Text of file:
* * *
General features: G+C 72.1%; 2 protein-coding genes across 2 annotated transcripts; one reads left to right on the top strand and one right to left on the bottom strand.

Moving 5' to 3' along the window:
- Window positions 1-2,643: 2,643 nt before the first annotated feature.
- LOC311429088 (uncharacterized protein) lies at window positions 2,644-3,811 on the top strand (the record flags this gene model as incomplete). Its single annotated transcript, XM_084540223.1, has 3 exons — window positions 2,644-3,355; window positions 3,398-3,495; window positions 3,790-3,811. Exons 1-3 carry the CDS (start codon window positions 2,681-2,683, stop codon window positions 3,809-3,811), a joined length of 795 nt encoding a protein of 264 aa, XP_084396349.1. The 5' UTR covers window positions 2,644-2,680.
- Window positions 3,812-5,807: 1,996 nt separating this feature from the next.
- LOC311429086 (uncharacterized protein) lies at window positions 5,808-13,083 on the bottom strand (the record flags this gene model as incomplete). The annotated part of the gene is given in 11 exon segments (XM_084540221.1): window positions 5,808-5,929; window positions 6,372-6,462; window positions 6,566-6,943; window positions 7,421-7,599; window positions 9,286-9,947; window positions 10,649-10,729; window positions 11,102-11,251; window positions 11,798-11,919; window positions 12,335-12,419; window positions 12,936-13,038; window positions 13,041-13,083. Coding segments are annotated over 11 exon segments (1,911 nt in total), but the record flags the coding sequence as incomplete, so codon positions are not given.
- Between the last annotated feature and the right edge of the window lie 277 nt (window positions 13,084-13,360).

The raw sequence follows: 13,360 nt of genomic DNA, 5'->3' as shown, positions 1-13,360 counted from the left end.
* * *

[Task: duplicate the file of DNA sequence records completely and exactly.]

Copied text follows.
General features: G+C 72.1%; 2 protein-coding genes across 2 annotated transcripts; one reads left to right on the top strand and one right to left on the bottom strand.

Moving 5' to 3' along the window:
- Window positions 1-2,643: 2,643 nt before the first annotated feature.
- LOC311429088 (uncharacterized protein) lies at window positions 2,644-3,811 on the top strand (the record flags this gene model as incomplete). Its single annotated transcript, XM_084540223.1, has 3 exons — window positions 2,644-3,355; window positions 3,398-3,495; window positions 3,790-3,811. Exons 1-3 carry the CDS (start codon window positions 2,681-2,683, stop codon window positions 3,809-3,811), a joined length of 795 nt encoding a protein of 264 aa, XP_084396349.1. The 5' UTR covers window positions 2,644-2,680.
- Window positions 3,812-5,807: 1,996 nt separating this feature from the next.
- LOC311429086 (uncharacterized protein) lies at window positions 5,808-13,083 on the bottom strand (the record flags this gene model as incomplete). The annotated part of the gene is given in 11 exon segments (XM_084540221.1): window positions 5,808-5,929; window positions 6,372-6,462; window positions 6,566-6,943; window positions 7,421-7,599; window positions 9,286-9,947; window positions 10,649-10,729; window positions 11,102-11,251; window positions 11,798-11,919; window positions 12,335-12,419; window positions 12,936-13,038; window positions 13,041-13,083. Coding segments are annotated over 11 exon segments (1,911 nt in total), but the record flags the coding sequence as incomplete, so codon positions are not given.
- Between the last annotated feature and the right edge of the window lie 277 nt (window positions 13,084-13,360).

The raw sequence follows: 13,360 nt of genomic DNA, 5'->3' as shown, positions 1-13,360 counted from the left end.